Inuvik, NT to Cache Creek, BC
There was no overwhelming feeling of accomplishment when I reached Inuvik, or if there was it was overshadowed by what I had felt when I finished climbing the mountain pass to Northwest Territories. It was there that I had experienced my trip’s highpoint and it was then that I realized that doing something against all odds and against common sense and logic is very rewarding.
Now I have to hitchhike back to British Columbia where 23 days ago I made a turn north. From there I will cycle home.
So, about the other four cyclists and the bear problem.
One of the campgrounds at the start of the Dempster was closed. The sign simply read, “Bear Problem”. One of the girls had been making food, stepped away for a moment, and when she came back a grizzly was having her supper. Unlike Goldilocks, the bear had just continued eating until they flagged down a car from the road to scare it away. They were all shaken up and hitched a ride further down the road.
This reminded me that I needed to hitch a ride myself and that I had never done that before, especially not with a bike.
How does 80 days on the Mackenzie river sound for a summer vacation? The first guy I hitched with had done just that. In a canoe.
And this is Buck. Half husky, half wolf.
I spent the following morning with the ferry captain while waiting for a ride. He shared his lunch with me, as well as some great stories.
Then the first non-local traffic, an RV, picked me up. They were a retired couple from Holland, very intent on seeing a bear.
A bear cub was investigating the RV. This was just near my camp spot few days earlier when I almost froze to death (I camped just up the hill on the left). None of us saw the cub at the time, good thing his next of kin wasn't near...
“Where are you going?”
“Whitehorse,” said Paul, the priest from Fort McPherson who had let me stay in the church.
“Where are we stopping?”
It was 900km away and it was already 6pm. I got lucky!
The RV-ers stopped for the day midway across The Dempster, but I continued cycling. I have been continuously surprised by how kind and trusting people are towards complete strangers. People had shared their food, houses, cars and stories with me.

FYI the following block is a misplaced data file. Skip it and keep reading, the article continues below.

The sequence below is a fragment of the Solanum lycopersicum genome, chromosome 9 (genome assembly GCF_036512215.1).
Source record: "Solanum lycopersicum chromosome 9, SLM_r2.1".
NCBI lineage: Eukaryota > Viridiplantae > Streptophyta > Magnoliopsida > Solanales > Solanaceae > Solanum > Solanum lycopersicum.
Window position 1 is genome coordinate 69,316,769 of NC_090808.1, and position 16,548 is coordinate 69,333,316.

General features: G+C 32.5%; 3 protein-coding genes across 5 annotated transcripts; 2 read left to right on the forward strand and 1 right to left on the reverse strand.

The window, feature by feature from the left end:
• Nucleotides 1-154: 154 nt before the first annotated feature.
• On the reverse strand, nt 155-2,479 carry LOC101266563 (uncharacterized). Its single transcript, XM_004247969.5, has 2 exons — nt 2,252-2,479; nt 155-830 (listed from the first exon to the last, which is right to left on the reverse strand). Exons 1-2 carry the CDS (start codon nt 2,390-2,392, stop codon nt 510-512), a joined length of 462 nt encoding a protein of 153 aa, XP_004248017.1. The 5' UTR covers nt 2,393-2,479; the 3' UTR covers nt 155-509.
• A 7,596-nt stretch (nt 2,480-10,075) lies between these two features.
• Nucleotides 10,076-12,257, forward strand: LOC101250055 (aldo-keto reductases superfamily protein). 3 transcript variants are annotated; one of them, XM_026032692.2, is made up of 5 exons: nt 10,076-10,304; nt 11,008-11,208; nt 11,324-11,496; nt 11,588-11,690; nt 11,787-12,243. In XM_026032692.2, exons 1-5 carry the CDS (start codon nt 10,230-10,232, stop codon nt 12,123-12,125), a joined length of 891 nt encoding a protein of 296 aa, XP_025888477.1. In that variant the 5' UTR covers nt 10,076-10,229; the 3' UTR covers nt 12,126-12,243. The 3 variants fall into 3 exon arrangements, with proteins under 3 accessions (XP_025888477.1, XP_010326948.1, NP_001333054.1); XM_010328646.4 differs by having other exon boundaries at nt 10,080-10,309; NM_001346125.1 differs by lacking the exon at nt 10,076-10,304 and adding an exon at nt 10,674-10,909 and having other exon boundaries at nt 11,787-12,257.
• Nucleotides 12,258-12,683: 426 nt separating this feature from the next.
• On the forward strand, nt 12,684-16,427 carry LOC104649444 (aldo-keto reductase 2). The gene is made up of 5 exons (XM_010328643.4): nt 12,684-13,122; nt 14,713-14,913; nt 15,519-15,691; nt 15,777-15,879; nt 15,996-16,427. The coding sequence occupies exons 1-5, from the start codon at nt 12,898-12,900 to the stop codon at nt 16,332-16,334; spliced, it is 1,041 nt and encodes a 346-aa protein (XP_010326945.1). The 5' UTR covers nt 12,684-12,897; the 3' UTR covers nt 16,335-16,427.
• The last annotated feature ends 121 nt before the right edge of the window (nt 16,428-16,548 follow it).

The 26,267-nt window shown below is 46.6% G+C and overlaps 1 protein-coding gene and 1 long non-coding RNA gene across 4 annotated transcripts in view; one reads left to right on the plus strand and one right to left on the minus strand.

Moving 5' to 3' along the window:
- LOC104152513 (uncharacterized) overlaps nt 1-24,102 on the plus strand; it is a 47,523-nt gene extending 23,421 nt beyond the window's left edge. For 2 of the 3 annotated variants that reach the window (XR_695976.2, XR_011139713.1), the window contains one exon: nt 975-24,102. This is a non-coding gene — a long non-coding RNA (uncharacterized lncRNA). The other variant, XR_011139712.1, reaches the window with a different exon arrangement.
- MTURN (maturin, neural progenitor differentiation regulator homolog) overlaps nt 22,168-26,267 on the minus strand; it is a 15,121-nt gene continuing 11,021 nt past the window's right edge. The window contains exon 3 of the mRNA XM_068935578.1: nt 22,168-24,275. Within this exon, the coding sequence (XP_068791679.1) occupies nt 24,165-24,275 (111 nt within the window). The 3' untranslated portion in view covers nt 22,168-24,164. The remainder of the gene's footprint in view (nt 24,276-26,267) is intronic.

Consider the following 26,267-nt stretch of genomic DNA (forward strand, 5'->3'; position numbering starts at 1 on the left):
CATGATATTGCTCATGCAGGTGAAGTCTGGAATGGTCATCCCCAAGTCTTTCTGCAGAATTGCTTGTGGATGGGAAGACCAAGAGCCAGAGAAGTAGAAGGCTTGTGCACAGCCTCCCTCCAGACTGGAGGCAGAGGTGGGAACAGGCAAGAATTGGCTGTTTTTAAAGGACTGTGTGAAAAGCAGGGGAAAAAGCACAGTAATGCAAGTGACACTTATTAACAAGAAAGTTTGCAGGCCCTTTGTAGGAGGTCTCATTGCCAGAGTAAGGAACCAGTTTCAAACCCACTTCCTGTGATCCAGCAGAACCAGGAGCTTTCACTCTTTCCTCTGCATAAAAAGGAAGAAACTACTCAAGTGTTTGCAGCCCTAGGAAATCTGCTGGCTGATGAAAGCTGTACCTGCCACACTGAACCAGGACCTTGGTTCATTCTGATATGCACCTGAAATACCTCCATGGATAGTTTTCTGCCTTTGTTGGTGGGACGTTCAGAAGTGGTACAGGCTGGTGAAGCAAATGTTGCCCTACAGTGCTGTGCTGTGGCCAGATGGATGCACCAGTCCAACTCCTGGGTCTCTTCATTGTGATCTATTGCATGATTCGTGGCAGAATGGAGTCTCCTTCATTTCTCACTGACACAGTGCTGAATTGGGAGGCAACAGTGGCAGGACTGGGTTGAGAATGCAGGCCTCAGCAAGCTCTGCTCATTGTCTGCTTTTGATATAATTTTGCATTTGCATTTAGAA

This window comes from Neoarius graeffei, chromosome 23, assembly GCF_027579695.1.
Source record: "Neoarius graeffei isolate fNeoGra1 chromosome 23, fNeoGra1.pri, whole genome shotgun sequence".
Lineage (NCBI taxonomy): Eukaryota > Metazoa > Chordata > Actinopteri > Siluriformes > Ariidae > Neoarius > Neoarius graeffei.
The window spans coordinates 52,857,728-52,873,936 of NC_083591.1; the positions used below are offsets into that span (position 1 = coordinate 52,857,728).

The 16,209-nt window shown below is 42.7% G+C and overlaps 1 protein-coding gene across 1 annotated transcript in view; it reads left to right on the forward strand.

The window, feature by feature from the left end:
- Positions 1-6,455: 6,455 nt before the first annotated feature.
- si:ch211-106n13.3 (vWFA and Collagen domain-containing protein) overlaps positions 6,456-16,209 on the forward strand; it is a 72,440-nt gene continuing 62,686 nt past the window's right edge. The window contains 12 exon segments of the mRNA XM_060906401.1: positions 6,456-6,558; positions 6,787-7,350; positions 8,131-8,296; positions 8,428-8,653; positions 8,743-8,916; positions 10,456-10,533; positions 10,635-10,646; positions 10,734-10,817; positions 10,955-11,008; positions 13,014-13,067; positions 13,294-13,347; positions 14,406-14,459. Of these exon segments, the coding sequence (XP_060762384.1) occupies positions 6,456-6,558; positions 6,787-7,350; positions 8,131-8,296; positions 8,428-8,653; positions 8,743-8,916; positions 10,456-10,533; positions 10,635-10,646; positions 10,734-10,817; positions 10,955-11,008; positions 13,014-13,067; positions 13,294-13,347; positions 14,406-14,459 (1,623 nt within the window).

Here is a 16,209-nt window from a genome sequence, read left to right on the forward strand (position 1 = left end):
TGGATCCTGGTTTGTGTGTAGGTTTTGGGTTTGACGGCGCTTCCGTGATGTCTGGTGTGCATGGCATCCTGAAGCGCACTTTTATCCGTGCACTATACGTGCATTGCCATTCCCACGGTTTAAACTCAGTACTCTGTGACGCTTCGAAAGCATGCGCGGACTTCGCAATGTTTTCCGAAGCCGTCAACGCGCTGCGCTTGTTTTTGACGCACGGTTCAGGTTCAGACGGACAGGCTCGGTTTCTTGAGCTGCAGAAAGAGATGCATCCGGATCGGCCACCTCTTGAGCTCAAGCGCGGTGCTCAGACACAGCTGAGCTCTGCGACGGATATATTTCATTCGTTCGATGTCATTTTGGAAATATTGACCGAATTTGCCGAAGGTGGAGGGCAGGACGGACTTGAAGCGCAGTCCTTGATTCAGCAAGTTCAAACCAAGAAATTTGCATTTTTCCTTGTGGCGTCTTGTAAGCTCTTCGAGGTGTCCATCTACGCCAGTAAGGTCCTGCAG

I had only ridden on a roller coaster once, and today would be the second time. The Dempster Highway is a thrill like no other, you never know when a bump will send you flying. As we drive along, Paul sometimes pats the dashboard and apologizes to the van.
The weather is beautiful, and as we pass Tombstone National Park, my heart rate increases.
I didn’t climb that mountain on the Cassiar, but I had another opportunity, and this time there were proper trails leading to the peaks.
But time is not on my side, my plan is to arrive late for school and abandoning a great ride to take two days off to climb is not a good idea.
And just like the governor of California, “I’ll be back,” ...someday.
Paul woke me up. It was dark and the van was not moving.
It was the Northern Lights.
A band of green had stretched across the night sky from end to end. I only had my sweater and it was cold outside.
Everybody else was sleeping. I am sure they have seen the lights many times. I wonder how it feels to live this far north, to spend long summer days and longer still winter nights. To have this vast untouched wilderness in your backyard.
Paul stopped again. He had seen a cooler on the road, he drove back to pick it up. How cool is that? Must have flow off somebody’s car. That’s why there are no roller coasters in the Yukon.
I met Paul’s daughter again in the morning. She had cycled The Dempster when she was 17 with her sister. Who was 15. Amazing!
While looking for a lift out of Whitehorse I met Patrick again, who gave me better instructions to his house and said that if I couldn’t find a ride I could stay over.
Getting a ride was tough, everyone leaving Whitehorse had their vehicle filled with groceries and so on. And to make things harder, I could only fit in pickup trucks or vans with my bike.
John is part of the native council in Atlin, BC. He only went my direction for 40km, but I really needed the motivation to keep going, I needed to move. I had waited for four hours with no luck.
I was just getting ready to camp when I met Harold, who was driving from Alaska to Oregon. And the best part—he wouldn’t mind some company.
Harold was great and woke me up whenever we passed by some wildlife. Unfortunately I wasn’t there to wake him up when he fell asleep behind the wheel, as I was sleeping too.
Survive going into a ditch on the Alaskan highway. Check.
It really wasn’t that bad, the pickup didn’t roll and it makes for a good story.
Harold, who drove me over 2000km back to where I made a turn, 29days ago.